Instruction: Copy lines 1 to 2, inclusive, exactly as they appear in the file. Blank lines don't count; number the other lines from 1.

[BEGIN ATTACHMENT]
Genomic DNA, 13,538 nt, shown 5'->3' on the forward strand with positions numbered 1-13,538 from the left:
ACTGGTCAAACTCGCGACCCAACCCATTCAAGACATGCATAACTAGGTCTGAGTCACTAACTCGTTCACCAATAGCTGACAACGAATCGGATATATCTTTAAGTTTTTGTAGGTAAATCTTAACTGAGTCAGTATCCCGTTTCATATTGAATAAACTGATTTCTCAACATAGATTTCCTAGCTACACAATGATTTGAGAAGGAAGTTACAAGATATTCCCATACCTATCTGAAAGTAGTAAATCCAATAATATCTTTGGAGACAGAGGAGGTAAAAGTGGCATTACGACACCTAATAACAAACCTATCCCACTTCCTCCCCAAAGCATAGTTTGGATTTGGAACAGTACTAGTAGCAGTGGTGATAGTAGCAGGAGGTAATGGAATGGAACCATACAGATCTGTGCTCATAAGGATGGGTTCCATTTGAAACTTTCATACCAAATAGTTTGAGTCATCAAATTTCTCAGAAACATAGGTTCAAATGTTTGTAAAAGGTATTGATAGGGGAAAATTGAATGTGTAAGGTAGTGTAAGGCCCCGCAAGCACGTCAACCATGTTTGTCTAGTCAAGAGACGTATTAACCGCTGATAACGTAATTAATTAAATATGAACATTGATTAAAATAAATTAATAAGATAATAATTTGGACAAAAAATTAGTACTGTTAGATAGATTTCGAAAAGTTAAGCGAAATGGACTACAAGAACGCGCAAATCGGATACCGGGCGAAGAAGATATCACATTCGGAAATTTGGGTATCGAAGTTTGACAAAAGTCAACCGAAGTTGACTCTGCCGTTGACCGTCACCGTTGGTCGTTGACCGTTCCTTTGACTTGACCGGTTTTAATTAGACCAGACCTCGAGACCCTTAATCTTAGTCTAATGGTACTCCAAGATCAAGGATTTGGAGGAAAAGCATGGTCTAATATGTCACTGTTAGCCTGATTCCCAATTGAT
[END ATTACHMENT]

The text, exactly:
Genomic DNA, 13,538 nt, shown 5'->3' on the forward strand with positions numbered 1-13,538 from the left:
ACTGGTCAAACTCGCGACCCAACCCATTCAAGACATGCATAACTAGGTCTGAGTCACTAACTCGTTCACCAATAGCTGACAACGAATCGGATATATCTTTAAGTTTTTGTAGGTAAATCTTAACTGAGTCAGTATCCCGTTTCATATTGAATAAACTGATTTCTCAACATAGATTTCCTAGCTACACAATGATTTGAGAAGGAAGTTACAAGATATTCCCATACCTATCTGAAAGTAGTAAATCCAATAATATCTTTGGAGACAGAGGAGGTAAAAGTGGCATTACGACACCTAATAACAAACCTATCCCACTTCCTCCCCAAAGCATAGTTTGGATTTGGAACAGTACTAGTAGCAGTGGTGATAGTAGCAGGAGGTAATGGAATGGAACCATACAGATCTGTGCTCATAAGGATGGGTTCCATTTGAAACTTTCATACCAAATAGTTTGAGTCATCAAATTTCTCAGAAACATAGGTTCAAATGTTTGTAAAAGGTATTGATAGGGGAAAATTGAATGTGTAAGGTAGTGTAAGGCCCCGCAAGCACGTCAACCATGTTTGTCTAGTCAAGAGACGTATTAACCGCTGATAACGTAATTAATTAAATATGAACATTGATTAAAATAAATTAATAAGATAATAATTTGGACAAAAAATTAGTACTGTTAGATAGATTTCGAAAAGTTAAGCGAAATGGACTACAAGAACGCGCAAATCGGATACCGGGCGAAGAAGATATCACATTCGGAAATTTGGGTATCGAAGTTTGACAAAAGTCAACCGAAGTTGACTCTGCCGTTGACCGTCACCGTTGGTCGTTGACCGTTCCTTTGACTTGACCGGTTTTAATTAGACCAGACCTCGAGACCCTTAATCTTAGTCTAATGGTACTCCAAGATCAAGGATTTGGAGGAAAAGCATGGTCTAATATGTCACTGTTAGCCTGATTCCCAATTGAT